Uvalde police knew victims were still alive while they waited outside classroom for shields: NYT

Uvalde police knew victims were still alive while they waited outside classroom for shields: NYT
Crime scene tape surrounds Robb Elementary School in Uvalde, Texas, Wednesday, May 25, 2022.AP Photo/Jae C. Hong
  • Police knew victims were still alive while they waited to confront the gunman in Uvalde, The New York Times reported.
  • "People are going to ask why we're taking so long," police chief Pete Arredondo is believed to say on a recording.

Police in Uvalde, Texas, knew there were victims still alive while they waited outside a classroom to confront a gunman who ultimately killed 21 people, including 19 children, The New York Times reported Thursday.

Citing video footage and other material being poured over by investigators, The Times reported that Uvalde's school district police chief Pete Arredondo instructed officers to wait until they received more protective equipment before seeking to disable the shooter inside Robb Elementary School.

"People are going to ask why we're taking so long," a man believed to be Arredondo is heard saying on a recording. According to its review of the material, The Times reported that the delay was caused by Arredondo's belief that more lives could be saved by waiting for shields to arrive and evacuating other students before barging into the classroom.

"We're trying to preserve the rest of the life," Arredondo reportedly said, according to footage captured by a body camera.

Three children died at a hospital later, The Times noted, and one teacher died in an ambulance. One of those children, Xavier Lopez, 10, lost blood after being shot in the back.


"The police did not go in for more than an hour. He bled out," his grandfather Leonard Sandoval told The Times. "He could have been saved."

"We think there are some injuries in there," Arredondo reportedly said, according to a transcript obtained by the Times. "And so you know what we did, we cleared off the rest of the building so we wouldn't have any more, besides what's already in there, obviously."

The Times report added that by 12:30 p.m. Arredondo was ready to send in officers but was still looking to get access to keys. The transcript did not specify if anyone checked the door to see if it was locked.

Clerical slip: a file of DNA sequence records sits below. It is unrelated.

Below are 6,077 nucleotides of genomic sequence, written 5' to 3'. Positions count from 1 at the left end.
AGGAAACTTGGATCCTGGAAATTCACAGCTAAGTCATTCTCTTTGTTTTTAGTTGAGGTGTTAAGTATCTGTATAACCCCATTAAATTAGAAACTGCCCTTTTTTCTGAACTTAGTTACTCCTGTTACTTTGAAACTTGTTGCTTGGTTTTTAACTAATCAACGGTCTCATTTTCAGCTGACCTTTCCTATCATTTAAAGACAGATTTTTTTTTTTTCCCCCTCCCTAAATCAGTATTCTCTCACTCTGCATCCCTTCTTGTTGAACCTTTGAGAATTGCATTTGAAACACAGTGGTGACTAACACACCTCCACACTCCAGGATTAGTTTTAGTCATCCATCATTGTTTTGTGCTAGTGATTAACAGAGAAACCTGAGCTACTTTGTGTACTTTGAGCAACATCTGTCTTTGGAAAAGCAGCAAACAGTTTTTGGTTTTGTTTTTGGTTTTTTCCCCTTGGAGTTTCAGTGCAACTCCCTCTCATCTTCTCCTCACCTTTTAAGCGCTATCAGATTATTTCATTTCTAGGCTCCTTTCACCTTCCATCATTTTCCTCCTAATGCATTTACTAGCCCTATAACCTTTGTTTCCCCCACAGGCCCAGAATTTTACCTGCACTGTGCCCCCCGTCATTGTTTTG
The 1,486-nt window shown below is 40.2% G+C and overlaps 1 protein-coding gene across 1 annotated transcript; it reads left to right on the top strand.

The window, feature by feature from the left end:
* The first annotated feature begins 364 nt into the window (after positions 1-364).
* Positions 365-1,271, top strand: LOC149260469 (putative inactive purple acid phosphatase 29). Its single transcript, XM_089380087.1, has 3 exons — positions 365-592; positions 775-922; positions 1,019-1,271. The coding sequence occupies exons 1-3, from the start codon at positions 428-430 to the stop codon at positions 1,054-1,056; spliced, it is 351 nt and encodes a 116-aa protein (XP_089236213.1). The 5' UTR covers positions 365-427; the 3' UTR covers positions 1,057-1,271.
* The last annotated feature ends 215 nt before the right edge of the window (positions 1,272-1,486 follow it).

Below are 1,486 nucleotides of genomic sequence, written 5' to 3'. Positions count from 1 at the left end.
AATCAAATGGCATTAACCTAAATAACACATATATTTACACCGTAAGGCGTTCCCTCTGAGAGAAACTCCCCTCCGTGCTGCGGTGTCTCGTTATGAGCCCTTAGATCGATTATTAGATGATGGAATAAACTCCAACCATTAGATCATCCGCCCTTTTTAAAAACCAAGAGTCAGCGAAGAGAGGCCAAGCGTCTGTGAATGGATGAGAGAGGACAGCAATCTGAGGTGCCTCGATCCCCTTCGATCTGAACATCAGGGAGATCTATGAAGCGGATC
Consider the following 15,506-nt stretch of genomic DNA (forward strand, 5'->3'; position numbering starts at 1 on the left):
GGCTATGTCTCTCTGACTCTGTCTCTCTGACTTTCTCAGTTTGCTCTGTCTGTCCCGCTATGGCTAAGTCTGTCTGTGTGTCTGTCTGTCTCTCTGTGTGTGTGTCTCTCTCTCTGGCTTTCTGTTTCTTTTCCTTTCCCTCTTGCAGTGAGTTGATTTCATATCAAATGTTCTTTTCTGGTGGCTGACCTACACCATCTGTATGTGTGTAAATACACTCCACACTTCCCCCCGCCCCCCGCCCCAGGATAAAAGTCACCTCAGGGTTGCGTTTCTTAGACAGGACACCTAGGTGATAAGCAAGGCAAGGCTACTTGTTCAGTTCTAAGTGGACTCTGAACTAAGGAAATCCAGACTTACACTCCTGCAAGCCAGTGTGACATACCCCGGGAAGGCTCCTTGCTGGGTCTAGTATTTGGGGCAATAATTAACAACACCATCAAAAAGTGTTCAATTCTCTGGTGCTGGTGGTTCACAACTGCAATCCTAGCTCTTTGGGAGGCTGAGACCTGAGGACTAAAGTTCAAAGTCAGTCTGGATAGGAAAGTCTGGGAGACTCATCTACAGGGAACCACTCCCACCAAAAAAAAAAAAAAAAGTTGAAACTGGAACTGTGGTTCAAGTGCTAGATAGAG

Border Patrol agents entered the classroom around 12:50 p.m. and killed the 18-year-old gunman who had barricaded himself in a linked pair of classrooms with three teachers and 33 teachers.

The Texas state police and the U.S. Justice Department are investigating the almost hour-and-a-half-long response to the shooting, while 60 officers were at the school, according to The Times.


In a press conference days after the shooting, Director of Texas Department of Public Safety Steven McCraw said that police initially chose not to approach the gunman because the chief "believed that it had transitioned from an active shooter to a barricaded subject."

Arredondo and police have been criticized for their slow response — which goes against standard protocol — and for changing their timeline of the May 24 shooting at least 13 times.

Texas authorities told the mother of one of the 19 children that died that her daughter may have survived had the police had a quicker response.

One father of a victim echoed the anger over response times: "It doesn't take a genius to figure out that it just took too long to get in there and, you know, had they gotten there sooner, and someone would have taken immediate action, we might have more of those children here today," Alfred Garza, father of 10-year-old daughter Amerie Jo, told CNN. "Including my daughter."